The reason the ACLU targeted Utah was that it's law was the worst, she said, adding that she wasn't sure whether North Dakota and other states that approve restrictive abortion laws would be the subject of future advertisements in the New York Times. "I'm not sure they're going to run a `Worst of the Week' campaign," she said.
Richard G. Wilkins, an abortion law expert and law professor at Brigham Young University, said critics forget that Utah's law is very moderate. "It leaves the abortion to the discretion of a professional physician. It is his determination what constitutes a grave threat to the maternal health of the mother. That is the very thing the pro-life people don't like."
Wilkins is angry at the "whip-saw" tactics of the ACLU in attacking Utah. For the past 20 years, the ACLU has cautioned lawmakers not to interfere with a doctor's right of discretion, he said.
"The Utah law allows that very discretion," he said. "And now they criticize the Utah law because they say allowing the doctor discretion makes the law too vague."
Wilkins said the North Dakota Legislature used the Utah law as a starting point, making their own law more restrictive as they went. He agreed that Pro-Life advocates were not happy with the moderate provisions in Utah law and were seeking another test case for an even more restrictive law.
Laws around the nation
Here's a brief look at the abortion issue in other states and the territory of Guam:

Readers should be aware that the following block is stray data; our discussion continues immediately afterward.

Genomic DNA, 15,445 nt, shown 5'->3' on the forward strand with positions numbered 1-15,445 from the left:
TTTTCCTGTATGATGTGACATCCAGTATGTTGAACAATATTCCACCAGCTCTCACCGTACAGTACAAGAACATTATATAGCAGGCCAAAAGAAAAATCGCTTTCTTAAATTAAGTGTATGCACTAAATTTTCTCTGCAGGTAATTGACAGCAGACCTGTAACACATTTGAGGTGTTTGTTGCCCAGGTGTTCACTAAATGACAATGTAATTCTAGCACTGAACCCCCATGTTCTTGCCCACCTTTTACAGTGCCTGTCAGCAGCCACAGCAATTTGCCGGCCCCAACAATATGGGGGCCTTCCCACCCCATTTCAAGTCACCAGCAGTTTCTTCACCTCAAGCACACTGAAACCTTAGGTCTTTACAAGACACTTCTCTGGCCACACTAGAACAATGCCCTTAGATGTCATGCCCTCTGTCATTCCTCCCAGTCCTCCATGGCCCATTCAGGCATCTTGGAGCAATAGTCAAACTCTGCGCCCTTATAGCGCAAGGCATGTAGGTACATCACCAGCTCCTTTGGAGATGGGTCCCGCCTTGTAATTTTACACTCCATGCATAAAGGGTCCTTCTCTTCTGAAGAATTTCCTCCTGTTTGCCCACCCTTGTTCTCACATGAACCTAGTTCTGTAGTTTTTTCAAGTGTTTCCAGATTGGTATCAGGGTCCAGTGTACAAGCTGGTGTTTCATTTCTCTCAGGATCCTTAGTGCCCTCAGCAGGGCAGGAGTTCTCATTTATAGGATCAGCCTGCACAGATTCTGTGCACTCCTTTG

UTAH - Utah's law, which takes effect April 28, has been considered the nation's toughest. It bans abortions except in cases of rape or incest, provided the operation is performed no later than 20 weeks into the pregnancy; in cases of grave danger to the mother's physical health; or if the fetus suffers grave defects. Gov. Norm Bangerter has suspended enforcement pending resolution of promised court challenges. When the governor signed the bill Jan. 26, it was on condition its enforcement be delayed until legal challenges are complete.
LOUISIANA - Gov. Buddy Roemer vetoed two bills in 1990. One would have banned all abortions except those in which the woman's life is at stake; the other added exceptions for aggravated rape and incest. Anti-abortion legislators lacked the votes to override Roemer's veto.
IDAHO - Gov. Cecil Andrus vetoed legislation that would have made abortion illegal except in cases of non-statutory rape reported within seven days, incest if the victim is younger than 18, severe fetal deformity or a threat to the mother's life or physical health.
GUAM - A new law prohibits abortions except when a pregnancy endangers the life of the mother. It makes it a felony to perform or aid in an abortion, a misdemeanor for a woman to solicit or have an abortion, and a misdemeanor for a person to solicit a woman to have an abortion. Last August, a federal court suspended the law. U.S. District Judge Alex Munson declared that Roe vs. Wade, the 1973 decision establishing the right to an abortion, "applied with equal force and effect to Guam."